It has been all Ferguson all the time.
Circumstances remind one of the old wry observation, “Little did I know that when I started to drain the swamp that I would be up to my hips in alligators.” Our racial swamp seems to produce multiple generations of angry alligators.
Rioters in Ferguson, Mo., chose to riot over a grand jury decision not to indict a (white) police officer for shooting and killing a (black) criminal. The grand jury heard 60 witnesses; it produced hundreds of pages of testimony. Expert criminologists predicted the grand jury would not indict the police officer. In that regard, the grand jury took the hard way out—they could have kicked the case to a formal jury trial and avoided what will probably be personal danger for their decision.
The rioters, however, translated “justice” into burning and looting properties and automobiles of individuals with no connection to the police officer or the victim. Essentially, they wanted the police officer dead—their only acceptable outcome. Elsewhere, protesters have focused on inconveniencing drivers and pedestrians in cities across the United States by stopping traffic and blockading buildings.
And underlying these events is the apparently irresolvable sociological morass of political, racial, economic, and social division between “visible minorities,” particularly African-Americans, and the rest of the U.S. population. The United States continues to pay for the injustices of the institution of slavery. It matters not that no individual born into slavery is still alive nor that no individual who owned slaves is still alive. Or that the United States fought a bloody civil war largely to end slavery. Or that there are now more African-Americans living freely (45 million) than the entire U.S. population (31 million) when slavery existed.
Indeed, it is hard to imagine more positive political circumstances for African-Americans. The president and attorney general are African-Americans, as are other Cabinet members. Recent secretaries of state have been both African-American (Colin Powell) and female African-American (Condoleezza Rice). There are 43 African-American congressmen (approximately the same percentage as the African-American minority).
Moreover, African-Americans are highly prominent in U.S. culture: music, performing arts, literature, and particularly athletics. And there are 35,000 black millionaires.
Still, circumstances have been worse. Ferguson is not 1954 when much of the U.S. South existed under segregation, restricting the opportunities for all southern minorities. It is not 1968, when following the assassination of the Rev. Martin Luther King, rioters burned substantial sections of Los Angeles (Watts), Detroit, Washington, D.C., Philadelphia, and other major U.S. cities. In Detroit, National Guard members used machine guns to suppress rioters. Nor is Ferguson 1992 Los Angeles, featuring massive riots following police acquittals in the beating of Rodney King. Reportedly, 50 persons died and there was $1 billion in damages.
Nevertheless, it is hard to see a way out of the swamp. To mix metaphors, African-Americans have moved the goal posts for their expectations in every facet of U.S. society. They attempt to play on “white/liberal guilt” to accommodate ever-new demands. Perhaps it is time to bluntly note that if African-Americans have problems, they bear a substantial part of the responsibility. They attempt to ignore the reality that disproportionate amounts of crime are done by African-Americans. According to some observers, 90 percent of black killings are done by other blacks. And when 65 percent of black children are born “out of wedlock” without coherent family, legions of feral males are the consequence.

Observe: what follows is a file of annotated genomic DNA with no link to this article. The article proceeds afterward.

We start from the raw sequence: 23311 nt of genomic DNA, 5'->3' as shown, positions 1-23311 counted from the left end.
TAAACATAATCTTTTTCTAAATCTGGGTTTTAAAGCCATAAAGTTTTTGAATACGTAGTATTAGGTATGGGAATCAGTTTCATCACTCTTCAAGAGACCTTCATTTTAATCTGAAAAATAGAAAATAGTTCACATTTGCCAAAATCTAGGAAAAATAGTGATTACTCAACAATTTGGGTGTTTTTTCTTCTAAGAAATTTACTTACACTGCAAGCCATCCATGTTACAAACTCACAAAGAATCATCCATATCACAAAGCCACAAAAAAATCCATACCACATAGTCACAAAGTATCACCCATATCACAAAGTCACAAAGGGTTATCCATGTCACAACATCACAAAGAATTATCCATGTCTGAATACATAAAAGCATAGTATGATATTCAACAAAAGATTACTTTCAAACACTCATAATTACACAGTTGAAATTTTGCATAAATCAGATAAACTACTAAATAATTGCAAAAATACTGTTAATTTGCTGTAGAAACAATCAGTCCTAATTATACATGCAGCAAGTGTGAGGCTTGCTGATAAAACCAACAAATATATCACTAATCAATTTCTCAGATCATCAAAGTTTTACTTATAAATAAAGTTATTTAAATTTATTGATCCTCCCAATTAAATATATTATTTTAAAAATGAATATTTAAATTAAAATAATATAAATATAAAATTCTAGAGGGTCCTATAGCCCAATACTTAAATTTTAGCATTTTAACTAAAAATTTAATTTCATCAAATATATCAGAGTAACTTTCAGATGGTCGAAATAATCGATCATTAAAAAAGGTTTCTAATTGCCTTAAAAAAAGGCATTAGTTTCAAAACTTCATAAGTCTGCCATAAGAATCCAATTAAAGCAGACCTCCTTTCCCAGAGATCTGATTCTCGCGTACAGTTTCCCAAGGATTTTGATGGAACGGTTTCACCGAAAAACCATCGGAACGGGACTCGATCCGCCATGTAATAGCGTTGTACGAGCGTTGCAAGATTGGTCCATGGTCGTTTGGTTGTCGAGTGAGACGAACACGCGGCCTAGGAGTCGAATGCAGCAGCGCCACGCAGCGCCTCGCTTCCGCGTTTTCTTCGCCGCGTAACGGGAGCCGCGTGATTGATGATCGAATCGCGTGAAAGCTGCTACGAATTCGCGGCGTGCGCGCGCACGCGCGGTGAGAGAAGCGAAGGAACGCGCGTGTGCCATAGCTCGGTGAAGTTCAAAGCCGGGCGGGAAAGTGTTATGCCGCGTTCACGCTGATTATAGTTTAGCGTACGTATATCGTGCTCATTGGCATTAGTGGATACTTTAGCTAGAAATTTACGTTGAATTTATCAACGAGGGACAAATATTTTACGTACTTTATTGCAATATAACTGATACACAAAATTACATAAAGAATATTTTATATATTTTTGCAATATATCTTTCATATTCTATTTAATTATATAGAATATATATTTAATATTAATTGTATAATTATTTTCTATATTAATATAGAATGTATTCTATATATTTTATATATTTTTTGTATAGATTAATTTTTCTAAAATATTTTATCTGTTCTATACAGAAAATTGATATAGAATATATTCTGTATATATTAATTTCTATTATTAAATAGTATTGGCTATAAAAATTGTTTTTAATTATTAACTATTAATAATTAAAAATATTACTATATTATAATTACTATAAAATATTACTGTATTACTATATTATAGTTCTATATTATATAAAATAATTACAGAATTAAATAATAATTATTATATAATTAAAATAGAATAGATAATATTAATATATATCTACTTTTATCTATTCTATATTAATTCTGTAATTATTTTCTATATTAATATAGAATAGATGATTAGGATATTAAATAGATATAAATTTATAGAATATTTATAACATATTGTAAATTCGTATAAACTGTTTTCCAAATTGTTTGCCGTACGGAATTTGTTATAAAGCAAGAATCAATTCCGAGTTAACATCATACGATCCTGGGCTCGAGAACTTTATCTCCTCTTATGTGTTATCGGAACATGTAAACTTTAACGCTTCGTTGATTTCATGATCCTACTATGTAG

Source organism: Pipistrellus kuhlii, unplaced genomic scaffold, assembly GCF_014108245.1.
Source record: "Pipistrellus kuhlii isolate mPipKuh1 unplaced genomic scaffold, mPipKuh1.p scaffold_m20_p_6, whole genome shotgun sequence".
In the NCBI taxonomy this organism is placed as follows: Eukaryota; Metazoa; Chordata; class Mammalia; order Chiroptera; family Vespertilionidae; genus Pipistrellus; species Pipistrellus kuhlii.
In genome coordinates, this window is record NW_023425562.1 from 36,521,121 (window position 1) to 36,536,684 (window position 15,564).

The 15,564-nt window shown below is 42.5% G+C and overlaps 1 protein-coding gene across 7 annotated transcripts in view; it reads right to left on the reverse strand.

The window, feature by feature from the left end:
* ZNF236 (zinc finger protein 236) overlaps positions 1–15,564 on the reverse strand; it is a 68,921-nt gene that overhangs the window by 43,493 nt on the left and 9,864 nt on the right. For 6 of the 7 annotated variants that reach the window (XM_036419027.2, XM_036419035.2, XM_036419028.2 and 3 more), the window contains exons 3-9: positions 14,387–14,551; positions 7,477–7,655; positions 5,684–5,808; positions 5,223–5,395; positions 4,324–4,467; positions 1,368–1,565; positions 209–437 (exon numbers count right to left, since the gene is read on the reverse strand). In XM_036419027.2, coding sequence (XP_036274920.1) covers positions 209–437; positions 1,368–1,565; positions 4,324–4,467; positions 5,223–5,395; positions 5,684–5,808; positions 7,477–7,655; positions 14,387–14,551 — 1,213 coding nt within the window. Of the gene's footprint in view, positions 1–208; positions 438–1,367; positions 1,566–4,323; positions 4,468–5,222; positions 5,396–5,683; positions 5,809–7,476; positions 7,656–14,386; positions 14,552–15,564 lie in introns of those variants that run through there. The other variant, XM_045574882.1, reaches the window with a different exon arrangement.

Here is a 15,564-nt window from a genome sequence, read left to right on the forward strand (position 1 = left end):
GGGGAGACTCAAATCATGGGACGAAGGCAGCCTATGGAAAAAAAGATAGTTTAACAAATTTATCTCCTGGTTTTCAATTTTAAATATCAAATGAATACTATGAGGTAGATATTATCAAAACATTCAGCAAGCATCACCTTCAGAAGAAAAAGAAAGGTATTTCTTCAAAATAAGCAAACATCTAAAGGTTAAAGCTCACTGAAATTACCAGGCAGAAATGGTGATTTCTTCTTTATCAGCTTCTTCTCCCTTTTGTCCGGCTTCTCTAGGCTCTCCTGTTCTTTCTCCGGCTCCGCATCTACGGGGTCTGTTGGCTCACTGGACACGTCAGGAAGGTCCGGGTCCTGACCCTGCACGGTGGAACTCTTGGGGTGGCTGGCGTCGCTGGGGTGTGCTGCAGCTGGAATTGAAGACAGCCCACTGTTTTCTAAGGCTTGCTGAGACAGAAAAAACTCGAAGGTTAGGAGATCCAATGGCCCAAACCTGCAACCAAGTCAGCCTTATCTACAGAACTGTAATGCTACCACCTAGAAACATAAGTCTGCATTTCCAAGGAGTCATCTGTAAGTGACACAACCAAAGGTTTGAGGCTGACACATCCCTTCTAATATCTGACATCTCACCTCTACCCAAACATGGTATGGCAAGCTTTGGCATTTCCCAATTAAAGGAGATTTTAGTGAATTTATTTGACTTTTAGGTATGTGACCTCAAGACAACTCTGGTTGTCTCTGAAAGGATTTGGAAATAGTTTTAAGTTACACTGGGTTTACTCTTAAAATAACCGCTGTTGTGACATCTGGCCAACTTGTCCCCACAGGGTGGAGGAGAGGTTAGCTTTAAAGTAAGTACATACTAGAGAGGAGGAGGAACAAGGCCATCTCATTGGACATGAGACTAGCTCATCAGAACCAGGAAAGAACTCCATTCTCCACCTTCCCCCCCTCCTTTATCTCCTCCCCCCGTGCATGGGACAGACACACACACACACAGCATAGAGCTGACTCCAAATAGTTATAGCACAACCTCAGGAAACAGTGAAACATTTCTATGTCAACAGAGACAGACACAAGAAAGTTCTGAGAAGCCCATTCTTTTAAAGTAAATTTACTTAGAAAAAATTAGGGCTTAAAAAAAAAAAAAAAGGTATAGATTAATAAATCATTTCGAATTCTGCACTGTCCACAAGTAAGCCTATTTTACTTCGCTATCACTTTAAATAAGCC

They are, however, meeting pushback from those who do not feel guilty—while simultaneously being challenged by Hispanic-Americans, which are now the largest U.S. minority. Immigration reform will not benefit African-Americans.
Somehow, substantial elements of the African-American community have internalized the belief that academic success is “acting white.” They ignore the reality that education has been the pathway to prosperity for every minority. But it is politically incorrect to note that Asian-Americans have far surpassed African-Americans in academic accomplishment and economic status.
I am sad rather than sanguine when noting global intercommunal/racial tensions: the Middle East; China; Russia; Nigeria; the EU—and even Canada. Ferguson may dominate global media, but it is hardly unique.
Still, there are technical innovations that may alleviate some of the accusation-counter-accusation between police and citizens. The most obvious are body cameras on police and vehicles cameras, but ultimate answers lie in stronger families, improved academics, and a better economy. Moreover, until it becomes politically incorrect to shout “racism” at every turn, we will never drain the swamp.
David T. Jones is a retired U.S. State Department senior foreign service career officer who has published several hundred books, articles, columns, and reviews on U.S.–Canadian bilateral issues and general foreign policy. During a career that spanned over 30 years, he concentrated on politico-military issues, serving as adviser for two Army chiefs of staff. Among his books is “Alternative North Americas: What Canada and the United States Can Learn from Each Other.” This article was previously published on Yahoo.ca.
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